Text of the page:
Nigeria: Shiite Ban - Court Fixes September 11 to Hear IMN's Suit Against Govt

Shiite crisis.
28 August 2019

Abuja — The Federal High Court sitting in Abuja, on Wednesday, fixed September 11 to hear the suit the Islamic Movement of Nigeria, IMN, filed to set-aside the exparte order that proscribed it as a terrorist organization.

Justice Evelyn Maha okayed hearing on the matter after she granted an application the Federal Government filed to be allowed to regularize processes it filed to oppose the suit.

Represented by the Solicitor General of the Federation, Mr. Dayo Apata, FG, applied for extension of the time within which it could file a counter affidavit to adduce reasons why the proscription order against activities of the IMN in the country, should not be lifted.

FG's request for extension of time was not opposed by counsel to the IMN, Mr. Femi Falana, SAN, who however persuaded the court to set-down the matter for hearing.

It will be recalled that Justice Maha had on the strength of an application that was filed by wthe office of the Attorney General of the Federation, declared activities of the IMN in any part of Nigeria illegal, branding operations of the group as "acts of terrorism and illegality."

The court, in the order it made on July 26, restrained any person or group of persons from participating in any form of activities involving or concerning the group "under any name or platform", in Nigeria.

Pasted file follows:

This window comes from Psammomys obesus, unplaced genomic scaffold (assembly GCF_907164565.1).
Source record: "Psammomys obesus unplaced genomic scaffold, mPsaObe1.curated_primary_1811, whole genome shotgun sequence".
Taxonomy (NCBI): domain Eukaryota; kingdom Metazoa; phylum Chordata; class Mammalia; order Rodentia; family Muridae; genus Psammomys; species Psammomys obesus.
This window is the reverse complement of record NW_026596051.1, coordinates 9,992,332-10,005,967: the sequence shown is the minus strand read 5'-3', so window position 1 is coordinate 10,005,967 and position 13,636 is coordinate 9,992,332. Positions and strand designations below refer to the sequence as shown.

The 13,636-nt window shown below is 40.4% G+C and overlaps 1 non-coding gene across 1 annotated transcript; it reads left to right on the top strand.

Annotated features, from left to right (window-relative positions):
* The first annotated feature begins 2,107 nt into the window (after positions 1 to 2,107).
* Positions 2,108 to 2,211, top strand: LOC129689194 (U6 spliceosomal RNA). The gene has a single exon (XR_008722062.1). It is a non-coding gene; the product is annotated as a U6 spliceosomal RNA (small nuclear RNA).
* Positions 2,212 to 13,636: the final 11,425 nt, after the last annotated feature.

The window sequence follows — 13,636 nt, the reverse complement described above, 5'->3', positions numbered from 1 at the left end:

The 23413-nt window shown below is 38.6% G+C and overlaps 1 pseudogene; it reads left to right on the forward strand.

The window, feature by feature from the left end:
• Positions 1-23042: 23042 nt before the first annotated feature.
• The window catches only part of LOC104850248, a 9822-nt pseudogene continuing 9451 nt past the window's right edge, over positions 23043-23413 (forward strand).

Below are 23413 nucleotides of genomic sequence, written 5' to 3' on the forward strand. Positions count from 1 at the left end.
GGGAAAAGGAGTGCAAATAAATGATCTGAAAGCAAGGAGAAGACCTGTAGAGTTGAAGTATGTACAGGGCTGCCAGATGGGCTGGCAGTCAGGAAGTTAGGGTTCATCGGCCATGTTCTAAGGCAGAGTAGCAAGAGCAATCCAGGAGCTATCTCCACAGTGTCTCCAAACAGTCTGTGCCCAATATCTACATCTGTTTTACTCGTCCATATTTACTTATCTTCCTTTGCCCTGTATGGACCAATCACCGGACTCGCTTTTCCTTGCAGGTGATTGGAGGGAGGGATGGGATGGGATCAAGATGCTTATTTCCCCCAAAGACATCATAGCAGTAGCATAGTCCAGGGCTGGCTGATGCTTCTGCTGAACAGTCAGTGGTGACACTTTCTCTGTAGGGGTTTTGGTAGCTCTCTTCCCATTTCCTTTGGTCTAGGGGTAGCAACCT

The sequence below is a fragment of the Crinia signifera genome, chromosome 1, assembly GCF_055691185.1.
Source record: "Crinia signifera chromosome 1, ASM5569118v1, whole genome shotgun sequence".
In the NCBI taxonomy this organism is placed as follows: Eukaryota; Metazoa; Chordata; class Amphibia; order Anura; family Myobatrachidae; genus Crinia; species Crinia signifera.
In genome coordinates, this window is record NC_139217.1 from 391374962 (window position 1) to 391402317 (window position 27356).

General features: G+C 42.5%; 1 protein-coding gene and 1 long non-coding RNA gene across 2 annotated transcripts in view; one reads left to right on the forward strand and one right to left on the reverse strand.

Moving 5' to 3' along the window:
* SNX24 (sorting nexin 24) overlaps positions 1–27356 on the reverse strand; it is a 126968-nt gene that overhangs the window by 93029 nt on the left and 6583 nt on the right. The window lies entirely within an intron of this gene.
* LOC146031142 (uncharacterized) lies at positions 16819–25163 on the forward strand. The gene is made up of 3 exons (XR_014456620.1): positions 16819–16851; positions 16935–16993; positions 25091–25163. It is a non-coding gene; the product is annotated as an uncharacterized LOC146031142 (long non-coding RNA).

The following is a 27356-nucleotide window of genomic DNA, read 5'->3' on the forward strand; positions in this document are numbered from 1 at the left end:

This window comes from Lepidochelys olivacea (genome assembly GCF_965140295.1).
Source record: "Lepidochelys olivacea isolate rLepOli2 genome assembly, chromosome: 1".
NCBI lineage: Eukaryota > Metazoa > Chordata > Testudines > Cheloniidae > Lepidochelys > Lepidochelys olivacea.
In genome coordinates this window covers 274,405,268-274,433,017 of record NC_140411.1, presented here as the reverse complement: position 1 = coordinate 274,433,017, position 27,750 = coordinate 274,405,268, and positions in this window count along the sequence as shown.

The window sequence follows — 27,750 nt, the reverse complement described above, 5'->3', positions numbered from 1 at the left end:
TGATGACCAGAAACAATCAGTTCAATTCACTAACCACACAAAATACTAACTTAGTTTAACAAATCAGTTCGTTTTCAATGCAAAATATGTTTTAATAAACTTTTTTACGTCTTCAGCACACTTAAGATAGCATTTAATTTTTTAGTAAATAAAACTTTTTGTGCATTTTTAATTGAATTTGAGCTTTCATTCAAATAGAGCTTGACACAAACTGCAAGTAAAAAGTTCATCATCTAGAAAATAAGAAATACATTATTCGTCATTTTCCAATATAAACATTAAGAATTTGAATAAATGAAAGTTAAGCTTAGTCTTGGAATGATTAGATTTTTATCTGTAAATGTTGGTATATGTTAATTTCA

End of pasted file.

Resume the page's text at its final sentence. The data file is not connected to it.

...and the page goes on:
It directed the AGF to gazette the proscription order, a directive FG had since complied with.

However, in the suit marked FHC/ABJ/CS/876/2019, the IMN, contended that Justice Maha who is sitting as the vacation judge, made the orders without jurisdiction, saying it was made against "a non juristic body".

The IMN otherwise known as the Shiite sect, insisted that the order FG obtained against it was illegal, unconstitutional and in abuse of the judicial procedure.

In the suit it predicated on Order 26 Rules 6(1), 9 and 10 of the Federal High Court Rules 2019, section 6(6) (1) (4), sections 36, 39 and 40 of the 1999 Constitution, as amended, the IMN, said it was denied fair hearing by the court.

It maintained that the proscription order was "anchored on misrepresentation of material facts and based on suppression of material facts", by the government.


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